The Federal Republic of Nigeria, commonly referred to as Nigeria, is a federal republic in West Africa, bordering Benin in the west, Chad and Cameroon in the east, and Niger in the north. Its coast in the south lies on the Gulf of Guinea in the Atlantic Ocean. It comprises 36 states and the Federal Capital Territory, where the capital, Abuja is located. Nigeria is officially a democratic secular country.
Modern-day Nigeria has been the site of numerous kingdoms and tribal states over the millennia. The modern state originated from British colonial rule beginning in the 19th century and the merging of the Southern Nigeria Protectorate and Northern Nigeria Protectorate in 1914. The British set up administrative and legal structures whilst practicing indirect rule through traditional chiefdoms. Nigeria became a formally independent federation in 1960. It experienced a civil war from 1967 to 1970. It then alternated between democratically elected civilian governments and military dictatorships until it achieved a stable democracy in 1999, with the 2011 presidential elections considered the first to be reasonably free and fair.
Nigeria is often referred to as the “Giant of Africa”, owing to its large population and economy. With approximately 186 million inhabitants, Nigeria is the most populous country in Africa and the seventh most populous country in the world. Nigeria has one of the largest populations of youth in the world. The country is viewed as a multinational state as it is inhabited by over 500 ethnic groups, of which the three largest are the Hausa, Igbo and Yoruba; these ethnic groups speak over 500 different languages and are identified with wide variety of cultures. The official language is English. Nigeria is divided roughly in half between Christians, who live mostly in the southern part of the country, and Muslims, who live mostly in the north. A minority of the population practice religions indigenous to Nigeria, such as those native to the Igbo and Yoruba ethnicities.
As of 2015, Nigeria is the world’s 20th largest economy, worth more than $500 billion and $1 trillion in terms of nominal GDP and purchasing power parity respectively. It overtook South Africa to become Africa’s largest economy in 2014. The 2013 debt-to-GDP ratio was 11 percent. Nigeria is considered to be an emerging market by the World Bank; it has been identified as a regional power on the African continent, a middle power in international affairs,and has also been identified as an emerging global power. Nigeria is a member of the MINT group of countries, which are widely seen as the globe’s next “BRIC-like” economies. It is also listed among the “Next Eleven” economies set to become among the biggest in the world. Nigeria is a founding member of the African Union and a member of many other international organizations, including the United Nations, the Commonwealth of Nations and OPEC.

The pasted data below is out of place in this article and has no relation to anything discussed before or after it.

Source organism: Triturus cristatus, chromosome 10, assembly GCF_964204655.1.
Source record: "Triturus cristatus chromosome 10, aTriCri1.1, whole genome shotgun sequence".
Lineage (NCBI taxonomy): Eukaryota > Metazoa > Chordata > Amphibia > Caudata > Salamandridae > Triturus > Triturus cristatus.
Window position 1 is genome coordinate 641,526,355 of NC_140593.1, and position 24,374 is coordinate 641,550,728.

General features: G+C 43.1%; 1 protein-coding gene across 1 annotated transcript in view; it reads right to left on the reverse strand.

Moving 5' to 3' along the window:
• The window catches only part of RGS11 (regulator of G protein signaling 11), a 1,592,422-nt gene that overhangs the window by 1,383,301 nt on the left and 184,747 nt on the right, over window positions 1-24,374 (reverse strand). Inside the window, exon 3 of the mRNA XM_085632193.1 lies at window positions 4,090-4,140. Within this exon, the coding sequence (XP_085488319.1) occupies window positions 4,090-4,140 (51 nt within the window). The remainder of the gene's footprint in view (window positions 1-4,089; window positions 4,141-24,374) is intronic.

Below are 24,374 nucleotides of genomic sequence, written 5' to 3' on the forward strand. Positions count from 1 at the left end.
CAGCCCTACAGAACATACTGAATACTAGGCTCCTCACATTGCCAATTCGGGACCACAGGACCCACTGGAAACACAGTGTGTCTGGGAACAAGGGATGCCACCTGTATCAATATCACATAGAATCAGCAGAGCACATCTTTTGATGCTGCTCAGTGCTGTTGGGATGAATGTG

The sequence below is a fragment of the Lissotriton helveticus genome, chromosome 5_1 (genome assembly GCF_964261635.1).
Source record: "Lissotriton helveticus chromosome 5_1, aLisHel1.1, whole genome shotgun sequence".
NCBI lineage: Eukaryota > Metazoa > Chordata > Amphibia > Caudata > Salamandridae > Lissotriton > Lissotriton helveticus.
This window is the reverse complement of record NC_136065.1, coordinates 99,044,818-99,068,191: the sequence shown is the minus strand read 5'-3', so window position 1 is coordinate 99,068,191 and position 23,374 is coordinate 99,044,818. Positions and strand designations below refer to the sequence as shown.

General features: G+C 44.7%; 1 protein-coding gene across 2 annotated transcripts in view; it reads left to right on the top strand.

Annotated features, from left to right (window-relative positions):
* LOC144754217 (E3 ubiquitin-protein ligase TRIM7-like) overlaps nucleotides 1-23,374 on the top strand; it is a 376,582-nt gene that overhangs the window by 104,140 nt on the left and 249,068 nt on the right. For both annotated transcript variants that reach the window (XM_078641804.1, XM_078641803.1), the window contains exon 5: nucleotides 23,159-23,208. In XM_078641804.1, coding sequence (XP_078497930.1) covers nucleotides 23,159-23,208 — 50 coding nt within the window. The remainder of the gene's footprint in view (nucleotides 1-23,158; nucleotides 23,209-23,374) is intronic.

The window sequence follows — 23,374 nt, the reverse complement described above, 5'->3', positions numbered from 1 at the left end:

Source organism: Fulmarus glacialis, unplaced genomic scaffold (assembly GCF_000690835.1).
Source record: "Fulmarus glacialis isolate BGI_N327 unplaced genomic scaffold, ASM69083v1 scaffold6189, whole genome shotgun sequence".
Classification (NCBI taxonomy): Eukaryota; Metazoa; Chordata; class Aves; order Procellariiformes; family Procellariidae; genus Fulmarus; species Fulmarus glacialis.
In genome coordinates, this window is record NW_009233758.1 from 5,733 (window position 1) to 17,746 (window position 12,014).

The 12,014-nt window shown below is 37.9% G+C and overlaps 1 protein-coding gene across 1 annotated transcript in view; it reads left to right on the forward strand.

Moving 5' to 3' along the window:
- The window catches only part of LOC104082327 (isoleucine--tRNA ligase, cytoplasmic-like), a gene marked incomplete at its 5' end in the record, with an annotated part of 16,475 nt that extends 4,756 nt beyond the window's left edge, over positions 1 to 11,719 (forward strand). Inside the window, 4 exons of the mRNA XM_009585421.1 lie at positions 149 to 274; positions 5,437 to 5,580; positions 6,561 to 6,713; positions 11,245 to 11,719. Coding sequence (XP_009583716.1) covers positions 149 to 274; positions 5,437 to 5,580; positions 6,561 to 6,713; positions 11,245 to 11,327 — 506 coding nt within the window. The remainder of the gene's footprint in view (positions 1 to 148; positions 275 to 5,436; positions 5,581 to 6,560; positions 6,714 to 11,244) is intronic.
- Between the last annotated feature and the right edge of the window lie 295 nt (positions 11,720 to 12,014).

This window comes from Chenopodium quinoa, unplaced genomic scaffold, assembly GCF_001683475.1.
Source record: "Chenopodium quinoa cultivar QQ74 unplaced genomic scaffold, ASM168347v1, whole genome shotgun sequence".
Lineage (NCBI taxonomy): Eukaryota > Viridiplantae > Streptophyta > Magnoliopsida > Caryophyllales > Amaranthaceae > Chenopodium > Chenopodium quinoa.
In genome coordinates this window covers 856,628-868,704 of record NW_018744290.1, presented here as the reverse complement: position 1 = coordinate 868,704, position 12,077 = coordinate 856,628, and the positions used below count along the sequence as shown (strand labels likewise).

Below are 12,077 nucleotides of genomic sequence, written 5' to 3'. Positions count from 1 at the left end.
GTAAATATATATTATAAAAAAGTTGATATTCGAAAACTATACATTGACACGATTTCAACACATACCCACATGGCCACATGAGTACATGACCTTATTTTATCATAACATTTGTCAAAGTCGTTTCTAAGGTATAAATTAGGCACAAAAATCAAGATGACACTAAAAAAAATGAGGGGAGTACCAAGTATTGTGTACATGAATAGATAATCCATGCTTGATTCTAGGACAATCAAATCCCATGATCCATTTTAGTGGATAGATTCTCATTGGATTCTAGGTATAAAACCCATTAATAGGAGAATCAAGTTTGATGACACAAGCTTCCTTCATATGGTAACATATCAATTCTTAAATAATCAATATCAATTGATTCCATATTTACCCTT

Nigeria is located in western Africa on the Gulf of Guinea and has a total area of 923,768 km2 (356,669 sq mi), making it the world’s 32nd-largest country (after Tanzania). It is comparable in size to Venezuela, and is about twice the size of the US state of California. Its borders span for 4,047-kilometre (2,515 mi). It shares a border with Benin (773 km or 480 mi), Niger (1,497 km or 930 mi), Chad (87 km or 54 mi), Cameroon (1,690 km or 1,050 mi), and has a coastline of at least 853 kilometres (530 miles). Nigeria lies between latitudes 4° and 14°N, and longitudes 2° and 15°E.
The highest point in Nigeria is Chappal Waddi at 2,419 m (7,936 ft). The main rivers are the Niger and the Benue, which converge and empty into the Niger Delta. This is one of the world’s largest river deltas, and the location of a large area of Central African mangroves.
Nigeria has a varied landscape. The far south is defined by its tropical rainforest climate, where annual rainfall is 60 to 80 inches (1,500 to 2,000 mm) a year. In the southeast stands the Obudu Plateau. Coastal plains are found in both the southwest and the southeast. This forest zone’s most southerly portion is defined as “salt water swamp,” also known as a mangrove swamp because of the large amount of mangroves in the area. North of this is fresh water swamp, containing different vegetation from the salt water swamp, and north of that is rain forest.
Nigeria’s most expansive topographical region is that of the valleys of the Niger and Benue river valleys (which merge into each other and form a “y” shape). To the southwest of the Niger is “rugged” highland. To the southeast of the Benue are hills and mountains, which form the Mambilla Plateau, the highest plateau in Nigeria. This plateau extends through the border with Cameroon, where the montane land is part of the Bamenda Highlands of Cameroon.